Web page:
Additional Data

I have been disappointed to see that this effort has triggered no response from the group. However, this forum has a long history and I have ofter been able to return to the search feature to refresh my memory about some detail. Therefore, and in the hope to stimulate some discussion, I have decided to add some of the information I have gathered on the subject. I'll add proper references and pdf's of papers if requested.

As I indicated above, with a locked distributor (I'm going to use the Ford TFi distributor from the 88-96 460's using the Hall sensor trigger output) and the CB Performance Black Box Programmable Ignition, I have the ability to add a full Spark Timing Map. Typically, these are generated on a Dyno, but I don't have access to a Motorhome compatible one in Reno, so I have to develop the full tune on the road. Best would be to get a Dyno tune for the 460 with similar use application, camshaft, heads, etc. Fortunately, I have found one timing map for a build similar to mine.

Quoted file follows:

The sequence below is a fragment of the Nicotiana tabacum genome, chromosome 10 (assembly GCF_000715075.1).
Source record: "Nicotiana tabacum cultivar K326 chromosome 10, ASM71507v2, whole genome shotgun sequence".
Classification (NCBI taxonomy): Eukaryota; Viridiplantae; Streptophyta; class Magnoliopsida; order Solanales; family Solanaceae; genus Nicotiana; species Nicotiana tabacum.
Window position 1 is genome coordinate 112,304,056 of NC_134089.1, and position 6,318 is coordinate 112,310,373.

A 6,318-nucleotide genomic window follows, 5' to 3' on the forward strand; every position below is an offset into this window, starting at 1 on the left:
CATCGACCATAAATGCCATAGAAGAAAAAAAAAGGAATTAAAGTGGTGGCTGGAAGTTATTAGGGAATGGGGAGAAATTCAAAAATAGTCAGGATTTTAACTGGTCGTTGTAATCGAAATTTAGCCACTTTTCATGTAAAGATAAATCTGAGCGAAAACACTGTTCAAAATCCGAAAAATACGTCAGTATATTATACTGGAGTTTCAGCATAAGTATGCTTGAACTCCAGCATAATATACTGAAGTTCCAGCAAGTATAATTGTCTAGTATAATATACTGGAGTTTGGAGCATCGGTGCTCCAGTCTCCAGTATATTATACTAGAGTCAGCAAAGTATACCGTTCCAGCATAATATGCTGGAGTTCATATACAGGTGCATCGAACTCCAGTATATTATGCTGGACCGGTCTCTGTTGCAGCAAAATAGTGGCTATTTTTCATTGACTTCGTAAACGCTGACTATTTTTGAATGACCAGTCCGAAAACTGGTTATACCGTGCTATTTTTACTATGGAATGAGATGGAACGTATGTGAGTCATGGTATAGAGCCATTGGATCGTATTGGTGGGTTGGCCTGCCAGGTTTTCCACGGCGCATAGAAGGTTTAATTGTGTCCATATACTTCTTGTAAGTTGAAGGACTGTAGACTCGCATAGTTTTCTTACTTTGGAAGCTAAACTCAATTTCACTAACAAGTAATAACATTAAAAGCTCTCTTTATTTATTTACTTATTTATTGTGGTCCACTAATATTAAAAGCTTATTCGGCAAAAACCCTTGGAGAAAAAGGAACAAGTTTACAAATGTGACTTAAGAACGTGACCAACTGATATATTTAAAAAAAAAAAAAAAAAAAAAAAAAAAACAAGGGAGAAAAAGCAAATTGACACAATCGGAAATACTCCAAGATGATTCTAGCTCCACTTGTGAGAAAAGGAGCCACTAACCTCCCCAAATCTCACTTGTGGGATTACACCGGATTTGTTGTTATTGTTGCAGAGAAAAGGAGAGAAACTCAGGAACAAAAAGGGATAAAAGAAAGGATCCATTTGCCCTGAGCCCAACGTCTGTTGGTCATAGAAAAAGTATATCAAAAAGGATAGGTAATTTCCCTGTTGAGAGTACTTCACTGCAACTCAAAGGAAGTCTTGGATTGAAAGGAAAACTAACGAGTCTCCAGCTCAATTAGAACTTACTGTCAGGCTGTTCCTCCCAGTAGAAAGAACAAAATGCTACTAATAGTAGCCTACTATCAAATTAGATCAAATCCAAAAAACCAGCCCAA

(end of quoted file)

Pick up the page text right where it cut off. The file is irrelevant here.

But first to the background data. A variety of classic engineering texts demonstrate the "optimal" timing for a cast iron head, 4-stroke, gasoline engine using data from the GM Tech Center on experimental engines. The enclosed figure labeled Torque vs. Spark Advance at WOT. As you can see, the the torque max is measured at wide open throttle by varying the spark timing at a constant engine rpm. A second important figure, shows torque measured against spark advance for several different constant RPM values but also noting the onset of light knock. From this figure we can take the KL-MBT value (Knock-limited Maximum Brake Torque) at a given RPM. Finally, for this set, the next Figure plots the torque for an optimal spark advance curve vs. the normal curve, showing that approximately 15% of the possible torque is left at the table by the non-optimal curve. BTW, the optimal curve is calculated by the measured KL-MBT value and subtracting 2 degrees for a knock margin.